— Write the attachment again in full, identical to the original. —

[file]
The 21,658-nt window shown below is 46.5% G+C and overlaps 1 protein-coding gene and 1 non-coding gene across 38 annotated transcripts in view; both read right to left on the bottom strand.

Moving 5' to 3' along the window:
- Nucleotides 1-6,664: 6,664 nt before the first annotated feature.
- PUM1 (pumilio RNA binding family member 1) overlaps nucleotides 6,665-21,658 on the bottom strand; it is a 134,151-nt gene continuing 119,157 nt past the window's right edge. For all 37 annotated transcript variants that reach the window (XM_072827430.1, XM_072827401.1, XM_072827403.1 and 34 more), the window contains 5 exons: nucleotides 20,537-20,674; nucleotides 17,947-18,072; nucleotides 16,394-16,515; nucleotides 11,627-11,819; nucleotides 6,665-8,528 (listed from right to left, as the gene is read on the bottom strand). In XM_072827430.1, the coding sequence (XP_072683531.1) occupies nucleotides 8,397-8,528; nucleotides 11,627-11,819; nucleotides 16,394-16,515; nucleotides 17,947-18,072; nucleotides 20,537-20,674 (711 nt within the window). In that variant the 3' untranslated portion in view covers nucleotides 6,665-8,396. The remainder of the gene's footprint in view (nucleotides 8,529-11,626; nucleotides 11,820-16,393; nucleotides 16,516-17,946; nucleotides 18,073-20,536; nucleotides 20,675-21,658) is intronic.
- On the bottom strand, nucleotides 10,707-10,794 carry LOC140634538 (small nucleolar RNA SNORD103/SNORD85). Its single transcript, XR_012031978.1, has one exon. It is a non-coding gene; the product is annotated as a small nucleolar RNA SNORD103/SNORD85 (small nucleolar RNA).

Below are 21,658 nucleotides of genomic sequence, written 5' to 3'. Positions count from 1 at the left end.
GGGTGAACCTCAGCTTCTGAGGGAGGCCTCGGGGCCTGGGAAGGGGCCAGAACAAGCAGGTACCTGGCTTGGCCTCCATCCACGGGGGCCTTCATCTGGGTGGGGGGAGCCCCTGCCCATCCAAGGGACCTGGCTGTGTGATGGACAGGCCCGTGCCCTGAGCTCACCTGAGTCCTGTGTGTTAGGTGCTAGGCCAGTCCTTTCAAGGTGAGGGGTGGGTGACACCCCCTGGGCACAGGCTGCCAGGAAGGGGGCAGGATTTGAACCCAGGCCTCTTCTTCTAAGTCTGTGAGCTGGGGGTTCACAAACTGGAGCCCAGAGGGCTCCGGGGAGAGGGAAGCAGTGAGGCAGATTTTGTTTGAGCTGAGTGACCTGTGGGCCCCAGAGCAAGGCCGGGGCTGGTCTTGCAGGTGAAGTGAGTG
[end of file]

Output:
The 21,658-nt window shown below is 46.5% G+C and overlaps 1 protein-coding gene and 1 non-coding gene across 38 annotated transcripts in view; both read right to left on the bottom strand.

Moving 5' to 3' along the window:
- Nucleotides 1-6,664: 6,664 nt before the first annotated feature.
- PUM1 (pumilio RNA binding family member 1) overlaps nucleotides 6,665-21,658 on the bottom strand; it is a 134,151-nt gene continuing 119,157 nt past the window's right edge. For all 37 annotated transcript variants that reach the window (XM_072827430.1, XM_072827401.1, XM_072827403.1 and 34 more), the window contains 5 exons: nucleotides 20,537-20,674; nucleotides 17,947-18,072; nucleotides 16,394-16,515; nucleotides 11,627-11,819; nucleotides 6,665-8,528 (listed from right to left, as the gene is read on the bottom strand). In XM_072827430.1, the coding sequence (XP_072683531.1) occupies nucleotides 8,397-8,528; nucleotides 11,627-11,819; nucleotides 16,394-16,515; nucleotides 17,947-18,072; nucleotides 20,537-20,674 (711 nt within the window). In that variant the 3' untranslated portion in view covers nucleotides 6,665-8,396. The remainder of the gene's footprint in view (nucleotides 8,529-11,626; nucleotides 11,820-16,393; nucleotides 16,516-17,946; nucleotides 18,073-20,536; nucleotides 20,675-21,658) is intronic.
- On the bottom strand, nucleotides 10,707-10,794 carry LOC140634538 (small nucleolar RNA SNORD103/SNORD85). Its single transcript, XR_012031978.1, has one exon. It is a non-coding gene; the product is annotated as a small nucleolar RNA SNORD103/SNORD85 (small nucleolar RNA).

Below are 21,658 nucleotides of genomic sequence, written 5' to 3'. Positions count from 1 at the left end.
GGGTGAACCTCAGCTTCTGAGGGAGGCCTCGGGGCCTGGGAAGGGGCCAGAACAAGCAGGTACCTGGCTTGGCCTCCATCCACGGGGGCCTTCATCTGGGTGGGGGGAGCCCCTGCCCATCCAAGGGACCTGGCTGTGTGATGGACAGGCCCGTGCCCTGAGCTCACCTGAGTCCTGTGTGTTAGGTGCTAGGCCAGTCCTTTCAAGGTGAGGGGTGGGTGACACCCCCTGGGCACAGGCTGCCAGGAAGGGGGCAGGATTTGAACCCAGGCCTCTTCTTCTAAGTCTGTGAGCTGGGGGTTCACAAACTGGAGCCCAGAGGGCTCCGGGGAGAGGGAAGCAGTGAGGCAGATTTTGTTTGAGCTGAGTGACCTGTGGGCCCCAGAGCAAGGCCGGGGCTGGTCTTGCAGGTGAAGTGAGTG